Foot drop describes the inability of a person to lift his or her foot at the ankle due to weakness or paralysis of the muscles that lift the foot. Foot drop can be caused by several things including: an injury to the spinal cord, an injury to the nerve that controls the muscles involved in lifting the foot during hip or knee replacement surgery or during intramuscular injections, ALS, multiple sclerosis, Parkinson’s disease, or muscular dystrophy.
Symptoms of foot drop include dragging your foot on the floor when you walk, walking like you are climbing stairs to prevent your foot from dragging, and numbness on the top of your foot and toes. Treatment options depend on the cause and severity of a person’s drop foot and include orthotics such as braces or foot splints, physical therapy, or surgery including decompression, nerve sutures, nerve grafting, nerve transfer, or tendon transfer.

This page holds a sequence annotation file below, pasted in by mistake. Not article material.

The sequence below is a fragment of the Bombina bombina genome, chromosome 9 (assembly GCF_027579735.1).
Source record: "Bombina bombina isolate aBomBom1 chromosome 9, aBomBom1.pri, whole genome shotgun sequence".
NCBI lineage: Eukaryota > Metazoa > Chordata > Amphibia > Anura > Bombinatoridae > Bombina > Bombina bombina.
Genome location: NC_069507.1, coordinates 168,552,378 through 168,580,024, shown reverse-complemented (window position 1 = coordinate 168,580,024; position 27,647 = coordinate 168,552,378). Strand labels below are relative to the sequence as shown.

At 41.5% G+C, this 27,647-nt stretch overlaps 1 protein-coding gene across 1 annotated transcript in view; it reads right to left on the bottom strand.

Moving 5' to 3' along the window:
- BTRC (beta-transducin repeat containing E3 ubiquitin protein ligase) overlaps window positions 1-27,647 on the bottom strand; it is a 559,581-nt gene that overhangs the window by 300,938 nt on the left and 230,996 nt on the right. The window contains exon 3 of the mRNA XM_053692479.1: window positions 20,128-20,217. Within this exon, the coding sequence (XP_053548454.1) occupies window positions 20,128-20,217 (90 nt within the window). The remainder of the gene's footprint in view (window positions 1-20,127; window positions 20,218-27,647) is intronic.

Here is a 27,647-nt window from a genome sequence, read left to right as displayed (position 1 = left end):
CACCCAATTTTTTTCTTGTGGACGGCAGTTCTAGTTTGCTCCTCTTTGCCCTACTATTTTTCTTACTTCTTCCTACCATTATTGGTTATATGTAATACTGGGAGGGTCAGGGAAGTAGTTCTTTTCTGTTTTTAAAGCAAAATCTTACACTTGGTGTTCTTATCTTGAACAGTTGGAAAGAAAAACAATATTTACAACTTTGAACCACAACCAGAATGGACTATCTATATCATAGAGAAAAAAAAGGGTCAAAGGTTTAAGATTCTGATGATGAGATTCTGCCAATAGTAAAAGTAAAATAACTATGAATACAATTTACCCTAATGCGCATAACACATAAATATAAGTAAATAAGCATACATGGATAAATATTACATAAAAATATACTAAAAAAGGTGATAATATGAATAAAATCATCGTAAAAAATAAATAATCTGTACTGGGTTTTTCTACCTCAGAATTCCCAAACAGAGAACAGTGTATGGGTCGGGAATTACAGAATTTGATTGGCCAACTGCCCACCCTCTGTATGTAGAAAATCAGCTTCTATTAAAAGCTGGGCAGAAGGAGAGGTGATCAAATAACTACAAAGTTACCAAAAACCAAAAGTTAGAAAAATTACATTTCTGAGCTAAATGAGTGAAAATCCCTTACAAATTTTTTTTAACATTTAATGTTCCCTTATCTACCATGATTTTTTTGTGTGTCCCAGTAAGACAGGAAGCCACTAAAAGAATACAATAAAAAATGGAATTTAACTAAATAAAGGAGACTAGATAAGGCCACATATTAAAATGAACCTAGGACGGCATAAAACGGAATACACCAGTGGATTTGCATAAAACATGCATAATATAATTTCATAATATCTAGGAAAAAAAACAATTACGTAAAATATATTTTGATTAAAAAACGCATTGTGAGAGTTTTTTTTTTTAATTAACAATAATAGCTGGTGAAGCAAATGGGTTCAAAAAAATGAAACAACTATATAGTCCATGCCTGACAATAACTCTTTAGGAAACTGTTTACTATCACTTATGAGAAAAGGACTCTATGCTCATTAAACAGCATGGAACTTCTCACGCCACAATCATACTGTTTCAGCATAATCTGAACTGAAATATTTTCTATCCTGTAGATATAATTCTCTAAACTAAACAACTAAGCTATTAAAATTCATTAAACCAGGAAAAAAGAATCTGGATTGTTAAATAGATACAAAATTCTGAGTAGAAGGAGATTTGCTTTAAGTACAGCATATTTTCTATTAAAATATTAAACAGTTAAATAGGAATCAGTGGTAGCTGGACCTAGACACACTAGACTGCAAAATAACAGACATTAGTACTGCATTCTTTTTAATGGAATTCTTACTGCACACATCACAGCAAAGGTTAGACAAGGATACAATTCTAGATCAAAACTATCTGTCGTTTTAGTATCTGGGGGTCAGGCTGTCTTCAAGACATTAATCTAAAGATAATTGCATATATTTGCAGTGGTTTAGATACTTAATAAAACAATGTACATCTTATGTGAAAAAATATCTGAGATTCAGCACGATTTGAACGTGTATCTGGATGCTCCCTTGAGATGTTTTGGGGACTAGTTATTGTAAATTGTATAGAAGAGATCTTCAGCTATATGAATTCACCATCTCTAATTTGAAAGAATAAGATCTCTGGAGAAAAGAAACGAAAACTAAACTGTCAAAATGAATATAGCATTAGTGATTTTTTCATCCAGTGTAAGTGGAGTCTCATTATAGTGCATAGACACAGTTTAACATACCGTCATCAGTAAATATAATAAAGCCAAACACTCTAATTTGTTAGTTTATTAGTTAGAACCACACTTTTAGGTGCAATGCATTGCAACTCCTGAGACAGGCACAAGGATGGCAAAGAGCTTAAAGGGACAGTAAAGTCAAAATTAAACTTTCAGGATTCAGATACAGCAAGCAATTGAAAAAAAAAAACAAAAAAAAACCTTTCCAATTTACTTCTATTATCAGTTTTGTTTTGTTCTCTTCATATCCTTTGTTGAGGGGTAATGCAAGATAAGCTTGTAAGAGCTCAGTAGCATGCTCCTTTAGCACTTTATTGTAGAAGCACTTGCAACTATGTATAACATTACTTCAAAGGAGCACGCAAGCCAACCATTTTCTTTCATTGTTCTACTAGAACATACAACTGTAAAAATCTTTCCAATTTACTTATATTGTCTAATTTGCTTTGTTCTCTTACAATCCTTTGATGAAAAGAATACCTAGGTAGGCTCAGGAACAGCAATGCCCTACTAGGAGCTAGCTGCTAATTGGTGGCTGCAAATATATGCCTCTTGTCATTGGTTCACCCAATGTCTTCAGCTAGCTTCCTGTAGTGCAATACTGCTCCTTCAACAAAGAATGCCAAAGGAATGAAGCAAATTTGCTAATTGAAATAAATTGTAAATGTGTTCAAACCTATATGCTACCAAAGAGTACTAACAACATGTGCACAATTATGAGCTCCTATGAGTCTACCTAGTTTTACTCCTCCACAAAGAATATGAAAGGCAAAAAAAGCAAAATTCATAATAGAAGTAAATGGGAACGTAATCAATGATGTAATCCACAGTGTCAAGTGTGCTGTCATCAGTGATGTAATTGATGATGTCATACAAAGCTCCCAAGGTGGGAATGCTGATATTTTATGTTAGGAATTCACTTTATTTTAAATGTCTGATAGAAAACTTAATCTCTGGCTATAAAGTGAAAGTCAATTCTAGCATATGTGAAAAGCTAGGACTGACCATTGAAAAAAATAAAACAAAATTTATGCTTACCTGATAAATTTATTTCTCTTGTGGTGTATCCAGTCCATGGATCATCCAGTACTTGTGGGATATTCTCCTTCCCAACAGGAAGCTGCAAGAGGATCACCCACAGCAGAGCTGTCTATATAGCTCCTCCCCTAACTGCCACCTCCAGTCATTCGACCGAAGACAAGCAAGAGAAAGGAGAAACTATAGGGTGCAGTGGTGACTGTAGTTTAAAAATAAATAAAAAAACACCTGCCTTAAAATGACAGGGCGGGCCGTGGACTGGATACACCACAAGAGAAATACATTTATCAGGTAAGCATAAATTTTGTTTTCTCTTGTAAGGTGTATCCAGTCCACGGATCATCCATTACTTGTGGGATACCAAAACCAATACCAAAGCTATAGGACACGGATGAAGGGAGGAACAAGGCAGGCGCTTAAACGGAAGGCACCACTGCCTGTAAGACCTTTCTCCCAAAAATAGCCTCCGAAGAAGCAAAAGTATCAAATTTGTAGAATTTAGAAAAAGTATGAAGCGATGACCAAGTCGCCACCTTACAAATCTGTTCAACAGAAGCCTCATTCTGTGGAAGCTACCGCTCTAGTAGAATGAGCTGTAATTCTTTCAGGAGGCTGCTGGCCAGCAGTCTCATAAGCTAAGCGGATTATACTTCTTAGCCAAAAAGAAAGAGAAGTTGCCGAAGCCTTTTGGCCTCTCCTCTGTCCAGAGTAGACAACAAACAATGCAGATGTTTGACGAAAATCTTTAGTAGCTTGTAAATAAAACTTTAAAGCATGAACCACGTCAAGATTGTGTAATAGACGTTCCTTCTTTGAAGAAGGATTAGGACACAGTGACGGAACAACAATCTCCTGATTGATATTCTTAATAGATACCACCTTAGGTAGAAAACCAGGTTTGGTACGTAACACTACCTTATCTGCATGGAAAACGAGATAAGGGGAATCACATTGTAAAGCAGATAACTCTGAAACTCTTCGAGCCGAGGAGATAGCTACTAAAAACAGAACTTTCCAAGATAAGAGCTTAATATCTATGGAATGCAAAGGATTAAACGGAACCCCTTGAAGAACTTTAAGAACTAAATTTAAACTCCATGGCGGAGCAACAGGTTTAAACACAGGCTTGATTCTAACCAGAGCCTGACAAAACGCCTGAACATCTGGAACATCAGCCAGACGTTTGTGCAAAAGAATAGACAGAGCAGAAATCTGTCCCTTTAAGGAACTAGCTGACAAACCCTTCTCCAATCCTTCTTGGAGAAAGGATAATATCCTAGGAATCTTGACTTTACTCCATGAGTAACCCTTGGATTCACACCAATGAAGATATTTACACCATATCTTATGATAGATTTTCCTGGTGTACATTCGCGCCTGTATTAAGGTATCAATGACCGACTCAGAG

Depending on the cause of a person’s foot drop, it may not be a lifelong disability. If the underlying cause is trauma or nerve damage it is possible for a person’s foot drop to improve or go away completely; however, if the underlying cause is a progressive neurological disorder, foot drop will likely continue as a lifelong disability.